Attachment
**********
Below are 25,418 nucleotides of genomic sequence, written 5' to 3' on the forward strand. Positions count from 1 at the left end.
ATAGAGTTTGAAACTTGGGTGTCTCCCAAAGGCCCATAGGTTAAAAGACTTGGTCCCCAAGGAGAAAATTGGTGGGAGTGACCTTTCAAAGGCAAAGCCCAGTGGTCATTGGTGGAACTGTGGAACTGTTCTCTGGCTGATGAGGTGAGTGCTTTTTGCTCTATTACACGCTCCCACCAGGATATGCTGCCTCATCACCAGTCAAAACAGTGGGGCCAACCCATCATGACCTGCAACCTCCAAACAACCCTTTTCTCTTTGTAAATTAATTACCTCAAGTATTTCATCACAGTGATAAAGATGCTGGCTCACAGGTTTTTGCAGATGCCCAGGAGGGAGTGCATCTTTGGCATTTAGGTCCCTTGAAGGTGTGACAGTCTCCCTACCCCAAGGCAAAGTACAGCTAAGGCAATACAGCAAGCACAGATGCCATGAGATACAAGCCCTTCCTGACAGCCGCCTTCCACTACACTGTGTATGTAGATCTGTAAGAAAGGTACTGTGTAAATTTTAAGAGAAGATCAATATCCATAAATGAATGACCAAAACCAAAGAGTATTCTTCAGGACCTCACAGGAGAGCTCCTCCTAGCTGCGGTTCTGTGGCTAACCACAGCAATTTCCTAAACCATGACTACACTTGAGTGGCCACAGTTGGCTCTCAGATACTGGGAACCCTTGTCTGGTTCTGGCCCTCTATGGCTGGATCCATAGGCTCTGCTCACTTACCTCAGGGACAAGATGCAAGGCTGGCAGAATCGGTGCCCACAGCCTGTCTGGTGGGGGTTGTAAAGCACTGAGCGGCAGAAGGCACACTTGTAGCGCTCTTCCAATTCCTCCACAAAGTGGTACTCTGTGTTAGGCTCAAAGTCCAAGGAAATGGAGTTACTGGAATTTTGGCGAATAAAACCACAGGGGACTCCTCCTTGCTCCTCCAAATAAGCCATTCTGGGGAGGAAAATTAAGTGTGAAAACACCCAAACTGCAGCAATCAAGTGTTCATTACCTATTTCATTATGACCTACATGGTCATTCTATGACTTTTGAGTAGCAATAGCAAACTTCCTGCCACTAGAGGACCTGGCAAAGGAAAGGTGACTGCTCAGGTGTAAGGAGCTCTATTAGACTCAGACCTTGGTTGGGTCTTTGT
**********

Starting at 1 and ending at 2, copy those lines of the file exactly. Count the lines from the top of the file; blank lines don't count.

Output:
Below are 25,418 nucleotides of genomic sequence, written 5' to 3' on the forward strand. Positions count from 1 at the left end.
ATAGAGTTTGAAACTTGGGTGTCTCCCAAAGGCCCATAGGTTAAAAGACTTGGTCCCCAAGGAGAAAATTGGTGGGAGTGACCTTTCAAAGGCAAAGCCCAGTGGTCATTGGTGGAACTGTGGAACTGTTCTCTGGCTGATGAGGTGAGTGCTTTTTGCTCTATTACACGCTCCCACCAGGATATGCTGCCTCATCACCAGTCAAAACAGTGGGGCCAACCCATCATGACCTGCAACCTCCAAACAACCCTTTTCTCTTTGTAAATTAATTACCTCAAGTATTTCATCACAGTGATAAAGATGCTGGCTCACAGGTTTTTGCAGATGCCCAGGAGGGAGTGCATCTTTGGCATTTAGGTCCCTTGAAGGTGTGACAGTCTCCCTACCCCAAGGCAAAGTACAGCTAAGGCAATACAGCAAGCACAGATGCCATGAGATACAAGCCCTTCCTGACAGCCGCCTTCCACTACACTGTGTATGTAGATCTGTAAGAAAGGTACTGTGTAAATTTTAAGAGAAGATCAATATCCATAAATGAATGACCAAAACCAAAGAGTATTCTTCAGGACCTCACAGGAGAGCTCCTCCTAGCTGCGGTTCTGTGGCTAACCACAGCAATTTCCTAAACCATGACTACACTTGAGTGGCCACAGTTGGCTCTCAGATACTGGGAACCCTTGTCTGGTTCTGGCCCTCTATGGCTGGATCCATAGGCTCTGCTCACTTACCTCAGGGACAAGATGCAAGGCTGGCAGAATCGGTGCCCACAGCCTGTCTGGTGGGGGTTGTAAAGCACTGAGCGGCAGAAGGCACACTTGTAGCGCTCTTCCAATTCCTCCACAAAGTGGTACTCTGTGTTAGGCTCAAAGTCCAAGGAAATGGAGTTACTGGAATTTTGGCGAATAAAACCACAGGGGACTCCTCCTTGCTCCTCCAAATAAGCCATTCTGGGGAGGAAAATTAAGTGTGAAAACACCCAAACTGCAGCAATCAAGTGTTCATTACCTATTTCATTATGACCTACATGGTCATTCTATGACTTTTGAGTAGCAATAGCAAACTTCCTGCCACTAGAGGACCTGGCAAAGGAAAGGTGACTGCTCAGGTGTAAGGAGCTCTATTAGACTCAGACCTTGGTTGGGTCTTTGT